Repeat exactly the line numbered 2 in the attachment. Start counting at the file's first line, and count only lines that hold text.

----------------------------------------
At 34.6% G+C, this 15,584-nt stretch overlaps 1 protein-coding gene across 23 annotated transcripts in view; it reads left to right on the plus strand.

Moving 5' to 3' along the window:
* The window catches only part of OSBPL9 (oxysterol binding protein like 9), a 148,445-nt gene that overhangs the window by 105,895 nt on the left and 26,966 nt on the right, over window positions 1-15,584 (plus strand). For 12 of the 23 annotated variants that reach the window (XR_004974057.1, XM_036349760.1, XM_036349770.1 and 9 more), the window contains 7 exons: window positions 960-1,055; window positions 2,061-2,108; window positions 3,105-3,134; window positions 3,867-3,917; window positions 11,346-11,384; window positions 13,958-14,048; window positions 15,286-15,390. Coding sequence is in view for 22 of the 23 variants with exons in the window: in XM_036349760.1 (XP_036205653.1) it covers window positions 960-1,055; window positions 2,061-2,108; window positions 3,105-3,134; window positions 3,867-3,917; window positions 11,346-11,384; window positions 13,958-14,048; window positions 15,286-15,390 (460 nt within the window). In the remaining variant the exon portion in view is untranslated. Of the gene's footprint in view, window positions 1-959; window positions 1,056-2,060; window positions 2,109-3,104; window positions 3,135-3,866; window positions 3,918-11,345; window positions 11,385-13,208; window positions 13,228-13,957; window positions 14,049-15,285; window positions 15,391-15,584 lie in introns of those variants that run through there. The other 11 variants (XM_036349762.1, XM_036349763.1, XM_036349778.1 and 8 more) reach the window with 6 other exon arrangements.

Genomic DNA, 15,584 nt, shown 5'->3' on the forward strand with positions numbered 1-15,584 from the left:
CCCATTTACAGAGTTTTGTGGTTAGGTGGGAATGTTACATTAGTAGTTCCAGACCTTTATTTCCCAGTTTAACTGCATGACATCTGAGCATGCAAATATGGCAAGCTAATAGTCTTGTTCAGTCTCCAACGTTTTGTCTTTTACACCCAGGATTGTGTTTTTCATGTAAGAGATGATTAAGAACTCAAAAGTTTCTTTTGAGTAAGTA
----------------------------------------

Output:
Moving 5' to 3' along the window: